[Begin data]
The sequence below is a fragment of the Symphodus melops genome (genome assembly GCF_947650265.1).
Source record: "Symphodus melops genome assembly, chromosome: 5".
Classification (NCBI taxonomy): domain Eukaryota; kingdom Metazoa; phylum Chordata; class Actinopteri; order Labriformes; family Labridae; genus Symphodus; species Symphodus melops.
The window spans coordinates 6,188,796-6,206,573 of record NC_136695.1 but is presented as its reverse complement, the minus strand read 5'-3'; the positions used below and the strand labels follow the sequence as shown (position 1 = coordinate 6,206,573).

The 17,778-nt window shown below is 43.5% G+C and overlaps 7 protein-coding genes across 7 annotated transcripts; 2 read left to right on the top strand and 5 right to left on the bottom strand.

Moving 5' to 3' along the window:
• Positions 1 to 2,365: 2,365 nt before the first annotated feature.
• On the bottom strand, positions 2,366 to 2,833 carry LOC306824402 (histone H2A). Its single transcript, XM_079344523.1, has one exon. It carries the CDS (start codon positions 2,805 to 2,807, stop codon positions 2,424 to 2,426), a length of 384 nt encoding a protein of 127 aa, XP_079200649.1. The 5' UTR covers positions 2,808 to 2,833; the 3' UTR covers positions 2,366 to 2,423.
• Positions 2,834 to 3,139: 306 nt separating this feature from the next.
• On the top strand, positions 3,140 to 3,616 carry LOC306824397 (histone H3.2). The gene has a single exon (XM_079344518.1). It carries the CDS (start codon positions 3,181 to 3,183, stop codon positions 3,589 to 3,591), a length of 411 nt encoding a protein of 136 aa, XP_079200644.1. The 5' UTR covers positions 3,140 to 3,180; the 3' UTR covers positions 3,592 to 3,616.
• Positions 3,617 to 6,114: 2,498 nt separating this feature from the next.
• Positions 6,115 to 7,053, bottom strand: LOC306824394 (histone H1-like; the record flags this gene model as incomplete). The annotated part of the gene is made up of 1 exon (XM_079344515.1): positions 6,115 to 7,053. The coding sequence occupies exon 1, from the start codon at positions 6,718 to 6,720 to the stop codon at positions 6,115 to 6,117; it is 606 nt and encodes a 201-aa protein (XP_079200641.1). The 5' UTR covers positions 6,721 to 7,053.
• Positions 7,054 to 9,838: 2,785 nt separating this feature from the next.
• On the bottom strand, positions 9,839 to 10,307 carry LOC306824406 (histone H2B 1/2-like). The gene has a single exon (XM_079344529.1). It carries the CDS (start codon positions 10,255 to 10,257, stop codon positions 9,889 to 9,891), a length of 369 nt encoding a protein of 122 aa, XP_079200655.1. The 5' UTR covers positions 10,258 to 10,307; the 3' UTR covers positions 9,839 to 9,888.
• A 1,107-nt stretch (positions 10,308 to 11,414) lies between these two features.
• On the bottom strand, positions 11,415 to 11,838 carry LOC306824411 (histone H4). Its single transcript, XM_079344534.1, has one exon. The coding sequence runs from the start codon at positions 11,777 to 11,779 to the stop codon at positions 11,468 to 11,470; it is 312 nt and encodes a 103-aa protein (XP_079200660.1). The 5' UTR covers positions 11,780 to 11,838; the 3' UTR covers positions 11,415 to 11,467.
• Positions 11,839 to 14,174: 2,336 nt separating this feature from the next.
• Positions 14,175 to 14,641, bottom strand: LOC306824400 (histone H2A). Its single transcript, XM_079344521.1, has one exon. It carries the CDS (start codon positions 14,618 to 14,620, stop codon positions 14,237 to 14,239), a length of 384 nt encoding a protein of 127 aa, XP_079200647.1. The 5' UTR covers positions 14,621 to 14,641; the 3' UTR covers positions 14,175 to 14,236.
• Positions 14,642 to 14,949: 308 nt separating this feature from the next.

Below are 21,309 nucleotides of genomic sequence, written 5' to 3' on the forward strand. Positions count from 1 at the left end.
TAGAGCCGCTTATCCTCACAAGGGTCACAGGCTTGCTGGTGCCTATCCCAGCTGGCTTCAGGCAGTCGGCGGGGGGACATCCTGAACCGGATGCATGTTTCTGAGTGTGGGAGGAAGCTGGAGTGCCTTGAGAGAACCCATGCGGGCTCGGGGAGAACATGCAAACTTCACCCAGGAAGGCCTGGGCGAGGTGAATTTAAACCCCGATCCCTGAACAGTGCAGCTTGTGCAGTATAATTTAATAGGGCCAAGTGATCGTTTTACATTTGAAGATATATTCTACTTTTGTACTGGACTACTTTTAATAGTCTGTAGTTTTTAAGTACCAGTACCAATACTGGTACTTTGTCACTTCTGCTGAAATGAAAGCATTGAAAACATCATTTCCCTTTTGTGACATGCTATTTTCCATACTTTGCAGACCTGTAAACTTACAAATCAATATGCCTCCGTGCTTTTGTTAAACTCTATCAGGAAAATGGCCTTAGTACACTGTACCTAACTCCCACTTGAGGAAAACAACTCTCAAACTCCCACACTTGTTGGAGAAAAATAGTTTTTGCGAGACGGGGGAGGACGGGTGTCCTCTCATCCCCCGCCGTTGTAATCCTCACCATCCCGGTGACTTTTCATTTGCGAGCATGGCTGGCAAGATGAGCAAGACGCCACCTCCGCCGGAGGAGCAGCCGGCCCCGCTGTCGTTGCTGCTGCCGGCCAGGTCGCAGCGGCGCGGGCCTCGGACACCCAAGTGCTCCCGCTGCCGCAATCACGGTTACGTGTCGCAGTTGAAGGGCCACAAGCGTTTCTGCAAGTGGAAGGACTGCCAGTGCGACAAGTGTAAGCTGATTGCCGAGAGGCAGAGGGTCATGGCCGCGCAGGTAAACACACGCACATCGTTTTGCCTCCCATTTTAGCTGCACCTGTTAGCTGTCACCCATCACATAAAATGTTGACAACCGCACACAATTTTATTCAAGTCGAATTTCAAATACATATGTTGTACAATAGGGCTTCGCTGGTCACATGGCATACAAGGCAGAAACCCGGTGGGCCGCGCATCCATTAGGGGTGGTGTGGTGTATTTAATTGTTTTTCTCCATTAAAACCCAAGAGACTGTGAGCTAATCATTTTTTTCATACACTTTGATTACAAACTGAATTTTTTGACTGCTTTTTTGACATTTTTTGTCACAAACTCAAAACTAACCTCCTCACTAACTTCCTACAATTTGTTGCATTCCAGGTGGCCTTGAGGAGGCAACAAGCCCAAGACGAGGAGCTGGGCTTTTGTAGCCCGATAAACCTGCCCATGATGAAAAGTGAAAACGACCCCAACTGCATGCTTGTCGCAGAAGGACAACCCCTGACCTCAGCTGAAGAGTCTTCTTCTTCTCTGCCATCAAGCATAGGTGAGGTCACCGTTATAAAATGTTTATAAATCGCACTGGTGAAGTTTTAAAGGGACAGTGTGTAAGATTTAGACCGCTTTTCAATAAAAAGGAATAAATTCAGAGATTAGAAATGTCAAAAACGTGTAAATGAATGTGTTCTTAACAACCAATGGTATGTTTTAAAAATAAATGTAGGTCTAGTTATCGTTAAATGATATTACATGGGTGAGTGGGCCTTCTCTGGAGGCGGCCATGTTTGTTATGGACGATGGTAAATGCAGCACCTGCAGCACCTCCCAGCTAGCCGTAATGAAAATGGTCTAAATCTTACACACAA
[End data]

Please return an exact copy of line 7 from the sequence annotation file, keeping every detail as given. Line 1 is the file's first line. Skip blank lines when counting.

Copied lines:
• Positions 1 to 2,365: 2,365 nt before the first annotated feature.